|Page 2 of 3 < Back Next >|
RIAA: Shot Through the Heart?
"While it is a blow to the recording industry, Friday's decision is unlikely to derail the RIAA's ongoing lawsuits against hundreds of individual file swappers. The ruling focuses on the unconventional subpoena power that the organization had claimed in order to seek ISP subscribers' identities and does not address the legality of the lawsuits that have already been filed," CNET's News.com reported. "File swappers are generally anonymous on peer-to-peer networks, identified only by an Internet Protocol (IP) address assigned by their ISP. But names and addresses of subscribers can be determined by reviewing ISP records, which can connect IP addresses to individual accounts. Even if the court's decision is ultimately upheld against appeals, the RIAA still will have the power to identify and sue file swappers. The big difference, though, is this: The RIAA would have to file a 'John Doe' lawsuit against each anonymous swapper, a process that would be considerably more labor-intensive and time-consuming. That in turn could limit the number of people the association has the resources to pursue," the news service reported.
CNET's News.com: Court: RIAA Lawsuit Strategy Illegal
The company behind Kazaa, one of the most popular file-sharing platforms on the Internet, can't be "held liable for copyright infringement of music or movies swapped on its free software,
the Dutch Supreme Court ruled Friday," The Associated Press explained. "The news came on the same day a U.S. federal appeals court ruled that the recording industry can't compel U.S.
Internet providers to reveal the identities of users believed to be illegally swapping music online."
The Associated Press via The Seattle Post-Intelligencer: Court: Kazaa Not Responsible For Swapping
In an article today, The Los Angeles Times writes that the rift between the recording industry and file-swapping sites like Kazaa and Gnutella is widening. "The gulf between the labels and the companies behind Kazaa, Blubster and other file-sharing networks seems as wide -- and impossible to bridge -- as ever. Not only are significant business and legal hurdles in the way, but there's also an ocean of bad blood between the two sides," the paper said. "Label executives continue to hold hush-hush meetings with leading distributors of file-sharing software, trying to find common ground. But they also seethe at the companies' refusal to change their software in ways that might deter piracy, using words like 'extortion' and 'rape' to describe their situation. Said Cary Sherman, president of the Recording Industry Assn. of America: 'It reminds me of negotiating with the mob. 'If you just pay us some insurance, your storm window won't break anymore.' There's an emotional reaction to that.'"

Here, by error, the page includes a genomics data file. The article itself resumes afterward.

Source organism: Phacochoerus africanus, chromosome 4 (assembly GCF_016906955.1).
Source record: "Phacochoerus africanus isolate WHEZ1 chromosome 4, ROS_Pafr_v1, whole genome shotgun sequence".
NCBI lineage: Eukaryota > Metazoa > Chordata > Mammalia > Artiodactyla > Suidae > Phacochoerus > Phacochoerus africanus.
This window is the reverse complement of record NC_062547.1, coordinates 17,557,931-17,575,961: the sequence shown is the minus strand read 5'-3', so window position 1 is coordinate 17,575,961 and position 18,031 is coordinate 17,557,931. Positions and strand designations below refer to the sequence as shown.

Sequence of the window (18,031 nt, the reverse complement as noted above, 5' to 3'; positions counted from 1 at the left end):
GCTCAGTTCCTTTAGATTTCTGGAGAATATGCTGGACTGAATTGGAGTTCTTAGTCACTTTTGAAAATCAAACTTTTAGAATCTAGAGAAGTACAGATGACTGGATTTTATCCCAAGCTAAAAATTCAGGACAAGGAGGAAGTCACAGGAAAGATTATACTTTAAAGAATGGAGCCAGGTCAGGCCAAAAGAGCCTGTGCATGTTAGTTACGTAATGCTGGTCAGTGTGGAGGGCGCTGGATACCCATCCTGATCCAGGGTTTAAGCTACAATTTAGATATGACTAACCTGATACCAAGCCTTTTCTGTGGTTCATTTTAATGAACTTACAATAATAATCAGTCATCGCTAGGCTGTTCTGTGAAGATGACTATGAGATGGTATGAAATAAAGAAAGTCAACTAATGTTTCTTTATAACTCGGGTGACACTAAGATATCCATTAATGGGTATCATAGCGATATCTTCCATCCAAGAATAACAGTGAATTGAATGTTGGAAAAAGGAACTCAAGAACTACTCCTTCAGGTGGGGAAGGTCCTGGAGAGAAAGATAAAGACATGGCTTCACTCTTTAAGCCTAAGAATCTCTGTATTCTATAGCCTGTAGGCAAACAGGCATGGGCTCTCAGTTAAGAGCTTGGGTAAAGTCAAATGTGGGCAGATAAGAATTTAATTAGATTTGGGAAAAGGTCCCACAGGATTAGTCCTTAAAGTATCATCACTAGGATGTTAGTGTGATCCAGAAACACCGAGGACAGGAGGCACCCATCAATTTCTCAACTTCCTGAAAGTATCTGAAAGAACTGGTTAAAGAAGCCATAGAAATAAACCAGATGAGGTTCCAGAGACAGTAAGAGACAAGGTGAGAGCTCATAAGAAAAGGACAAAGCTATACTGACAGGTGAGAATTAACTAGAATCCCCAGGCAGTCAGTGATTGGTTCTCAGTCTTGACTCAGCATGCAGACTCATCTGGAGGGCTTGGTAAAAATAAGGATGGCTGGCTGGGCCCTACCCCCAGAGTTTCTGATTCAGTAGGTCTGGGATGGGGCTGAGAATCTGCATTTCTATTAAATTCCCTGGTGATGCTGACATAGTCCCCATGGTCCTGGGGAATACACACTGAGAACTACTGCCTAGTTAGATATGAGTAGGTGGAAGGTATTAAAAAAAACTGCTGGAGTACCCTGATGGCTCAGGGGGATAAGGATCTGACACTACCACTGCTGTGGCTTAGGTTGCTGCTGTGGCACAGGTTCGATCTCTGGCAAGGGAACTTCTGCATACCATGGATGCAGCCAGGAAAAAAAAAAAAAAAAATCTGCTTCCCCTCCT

The Los Angeles Times: Participants' Distrust Exposed In Privacy Battle (Registration required)
"We cannot allow Microsoft to usurp our rights, confuse the public, and use the Mythic brand to gain an unfair competitive advantage,” Mythic said in a release today. "The case, filed in the U.S. District Court for the Eastern District of Virginia, in Alexandria, alleges that Microsoft's forthcoming online game, 'Mythica,' and pre-release publicity for such game, infringes Mythic's name and federally-registered trademark MYTHIC ENTERTAINMENT(R), and amounts to unfair competition in violation of federal and state law."
The Wall Street Journal: Mythic Sues Microsoft, Alleging Illegal Use of Its Corporate Name (Subscription required)
The New York Times Magazine yesterday wrote of the growing trend of online gaming. An excerpt: "Has there ever been a cultural sea change as stealthy as the one represented by the rise of interactive entertainment? To anyone who came of age after, say, the introduction of the first Sony Playstation in 1995, video gaming is every bit as central to the pop-entertainment universe as movies or music, while to anyone older than that, it seems like one of those strange customs indigenous to the country of the young, in which the revenge fantasies of lonely teenage geeks are harmlessly siphoned off in some vaguely Dungeons-and-Dragons-like fantasy setting. No one would think of denying that video games are big, but few grown-ups outside the business have an understanding of just how big they've become," the article said. "Globally, the industry earned $28 billion in 2002, and in the United States, it's growing at around 20 percent a year. According to Fortune magazine, Americans will spend more time playing video games this year -- about 75 hours on average -- than watching rented videos and DVD's. A nationwide survey found that the percentage of last year's college students who had ever played video games was 100."
The New York Times Magazine: Playing Mogul